My entire life I have always felt younger than the rest of my peers, and I was told many times growing up that I acted younger than I truly was, as well as that I seemed to be younger emotionally as well. This didn’t become incredibly apparent until I hit my teenage years. As a child I didn’t think much of it, and neither did those around me, but it became a much larger problem when I was a teenager and in upper middle school/high school.

As a teenager…

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Is it Difficult for Autistic People to Describe their Challenges?

Here’s a list of the some reasons why it may be difficult for autistic people to describe their challenges especially during conversations.

  • Not knowing when interrupting is allowed in conversations.
  • Sensory overload.
  • The person’s autism wasn’t very obvious.
  • Lack of awareness of the performance of others which can let us know whether we’re doing reasonably well. If not, we’ll know when to speak up.
  • Difficulties reading social cues which can provide performance feedback so that we know when to ask for support.
  • Language or other communication difficulties.
  • Lack of awareness of difficulties. How do we clearly know our difficulties if autistic people can’t experience what it’s like not to have autism and vice versa? Which difficulties are considered normal?
  • Difficulties describing or expressing emotions which may cause the difficulties to be overlooked.
  • Pressure to answer without enough time.
  • Difficulties understanding what the person was asking for? When the question how’s your day is asked at work or school, sometimes it’s an opportunity ask for support.
  • Uncertainty about how much and what information should be given when sharing challenges.
  • Difficulties multi-tasking. Conversations can have multiple topics and our challenges that we know of might be in the back of our minds when we’re concentrating on other areas or we’re busy.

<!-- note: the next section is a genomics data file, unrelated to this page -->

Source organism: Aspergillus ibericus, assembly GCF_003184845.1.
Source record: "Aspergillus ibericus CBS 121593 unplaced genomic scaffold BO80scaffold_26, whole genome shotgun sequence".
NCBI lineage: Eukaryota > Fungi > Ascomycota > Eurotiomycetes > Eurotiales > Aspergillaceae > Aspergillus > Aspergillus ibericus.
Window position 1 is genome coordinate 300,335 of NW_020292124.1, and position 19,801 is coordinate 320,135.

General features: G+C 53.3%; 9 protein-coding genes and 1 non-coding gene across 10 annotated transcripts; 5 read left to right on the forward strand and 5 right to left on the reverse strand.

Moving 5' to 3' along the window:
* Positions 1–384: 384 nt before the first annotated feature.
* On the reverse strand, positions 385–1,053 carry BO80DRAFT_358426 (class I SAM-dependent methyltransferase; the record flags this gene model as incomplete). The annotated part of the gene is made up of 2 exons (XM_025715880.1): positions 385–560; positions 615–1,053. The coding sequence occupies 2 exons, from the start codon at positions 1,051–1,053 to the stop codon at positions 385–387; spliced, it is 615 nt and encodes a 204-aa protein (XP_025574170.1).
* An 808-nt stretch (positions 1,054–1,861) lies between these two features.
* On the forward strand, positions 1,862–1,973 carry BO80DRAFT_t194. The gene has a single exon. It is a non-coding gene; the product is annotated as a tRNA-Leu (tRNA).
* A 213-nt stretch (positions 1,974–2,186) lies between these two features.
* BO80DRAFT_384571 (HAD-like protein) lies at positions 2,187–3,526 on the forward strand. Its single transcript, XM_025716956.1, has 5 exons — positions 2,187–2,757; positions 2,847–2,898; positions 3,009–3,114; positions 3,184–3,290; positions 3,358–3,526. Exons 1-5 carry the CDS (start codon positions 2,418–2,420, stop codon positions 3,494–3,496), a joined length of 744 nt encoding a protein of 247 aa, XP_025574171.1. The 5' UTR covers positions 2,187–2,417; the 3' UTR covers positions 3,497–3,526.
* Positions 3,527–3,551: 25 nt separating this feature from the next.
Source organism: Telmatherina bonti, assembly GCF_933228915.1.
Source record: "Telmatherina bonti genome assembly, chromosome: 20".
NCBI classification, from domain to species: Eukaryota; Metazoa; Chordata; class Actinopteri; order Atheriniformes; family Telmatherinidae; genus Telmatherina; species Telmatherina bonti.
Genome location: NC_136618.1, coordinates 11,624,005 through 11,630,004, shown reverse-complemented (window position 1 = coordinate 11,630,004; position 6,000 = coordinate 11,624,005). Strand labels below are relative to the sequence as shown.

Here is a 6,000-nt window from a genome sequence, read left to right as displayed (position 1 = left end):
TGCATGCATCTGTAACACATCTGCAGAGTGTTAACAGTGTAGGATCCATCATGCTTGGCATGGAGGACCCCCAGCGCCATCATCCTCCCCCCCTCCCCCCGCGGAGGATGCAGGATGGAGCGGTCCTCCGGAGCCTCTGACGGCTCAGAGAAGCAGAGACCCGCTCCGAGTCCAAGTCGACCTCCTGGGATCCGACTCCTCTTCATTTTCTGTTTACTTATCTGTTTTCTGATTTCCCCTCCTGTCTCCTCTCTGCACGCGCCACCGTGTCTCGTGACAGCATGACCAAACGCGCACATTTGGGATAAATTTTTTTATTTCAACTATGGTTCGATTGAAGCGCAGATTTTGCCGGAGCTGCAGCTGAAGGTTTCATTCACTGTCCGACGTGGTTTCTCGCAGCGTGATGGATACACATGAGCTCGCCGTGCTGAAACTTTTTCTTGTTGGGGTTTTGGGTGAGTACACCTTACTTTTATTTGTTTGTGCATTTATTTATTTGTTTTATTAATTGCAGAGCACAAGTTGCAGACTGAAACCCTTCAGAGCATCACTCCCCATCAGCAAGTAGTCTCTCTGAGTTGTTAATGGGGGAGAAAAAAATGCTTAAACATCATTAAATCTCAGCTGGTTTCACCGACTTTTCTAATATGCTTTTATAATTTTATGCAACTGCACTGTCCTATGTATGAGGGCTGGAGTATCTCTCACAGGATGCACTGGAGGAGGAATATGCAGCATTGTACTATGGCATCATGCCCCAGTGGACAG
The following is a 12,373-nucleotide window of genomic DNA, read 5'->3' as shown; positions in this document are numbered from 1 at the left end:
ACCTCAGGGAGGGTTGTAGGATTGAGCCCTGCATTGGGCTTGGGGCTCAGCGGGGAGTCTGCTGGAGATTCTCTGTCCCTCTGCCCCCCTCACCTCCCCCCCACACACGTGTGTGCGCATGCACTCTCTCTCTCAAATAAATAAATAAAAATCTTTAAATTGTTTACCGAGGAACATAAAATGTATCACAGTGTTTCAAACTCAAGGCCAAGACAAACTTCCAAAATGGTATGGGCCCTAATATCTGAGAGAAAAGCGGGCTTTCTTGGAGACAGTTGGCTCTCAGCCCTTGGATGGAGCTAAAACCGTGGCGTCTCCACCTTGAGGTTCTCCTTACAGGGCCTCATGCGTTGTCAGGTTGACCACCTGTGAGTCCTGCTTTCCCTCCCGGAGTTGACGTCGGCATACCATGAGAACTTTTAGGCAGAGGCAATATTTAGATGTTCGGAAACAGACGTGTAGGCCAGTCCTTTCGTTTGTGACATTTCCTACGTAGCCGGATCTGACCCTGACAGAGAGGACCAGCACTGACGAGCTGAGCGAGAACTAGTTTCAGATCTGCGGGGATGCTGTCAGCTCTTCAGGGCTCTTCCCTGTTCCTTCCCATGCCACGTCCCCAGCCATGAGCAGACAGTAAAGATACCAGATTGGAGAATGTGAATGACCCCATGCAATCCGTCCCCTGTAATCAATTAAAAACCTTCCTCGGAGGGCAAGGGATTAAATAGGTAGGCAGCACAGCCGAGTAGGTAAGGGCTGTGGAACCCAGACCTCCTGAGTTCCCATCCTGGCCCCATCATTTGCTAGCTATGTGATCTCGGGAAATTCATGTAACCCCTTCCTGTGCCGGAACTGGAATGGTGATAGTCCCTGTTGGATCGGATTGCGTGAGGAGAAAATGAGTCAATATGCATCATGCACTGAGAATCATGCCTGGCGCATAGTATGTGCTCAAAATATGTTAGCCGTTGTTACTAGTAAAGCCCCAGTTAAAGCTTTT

• Concerns that getting support may require too much resources although the long term cost of getting support may be lower.
  • Pressure to look non-autistic or avoid disclosing their autism.

I felt that I may have sounded vague because some people may have thought that my challenges sounded minor or were normal. I think it can be important to be clear when describing our challenges in order to get the right support. Writing an article about the issue may be preferable than describing them in conversations.

Is it difficult for autistic people to describe their challenges? What do you think?

List of Ways that Autism can be Invisible

invisible disability

Here are some possible reasons why autism can be invisible:

  • Difficulties recognizing faces were overcame by using other information.
  • What to say when socializing was memorized.
  • Social cues were memorized.
  • Stimming was suppressed. It may cause a perception that the person became less autistic.
  • Facial expression, even positive ones, were suppressed because they tend to look abnormal or exaggerated. Non-autistic people can show blank faces too.
  • Sensory overload was reduced by avoiding triggers such as noisy environments.
  • Short term memory problems were overcame by keeping things in the same place. A lesson learned was to keep your cellphone with you in public places.
  • Accommodations or other forms of support weren’t taken. Certain forms of support can make the disability more obvious.
  • The autistic person didn’t speak up about the challenges. Finding a balance of how much questions is too much can be challenging. It’s also possible not be be aware of the difficulties.
  • Being spent socializing may be mistaken for a lack of interest in socializing. This makes sense because non-autistics commonly find socializing energizing. For example, socializing and long conversations after work or even in the wee hours.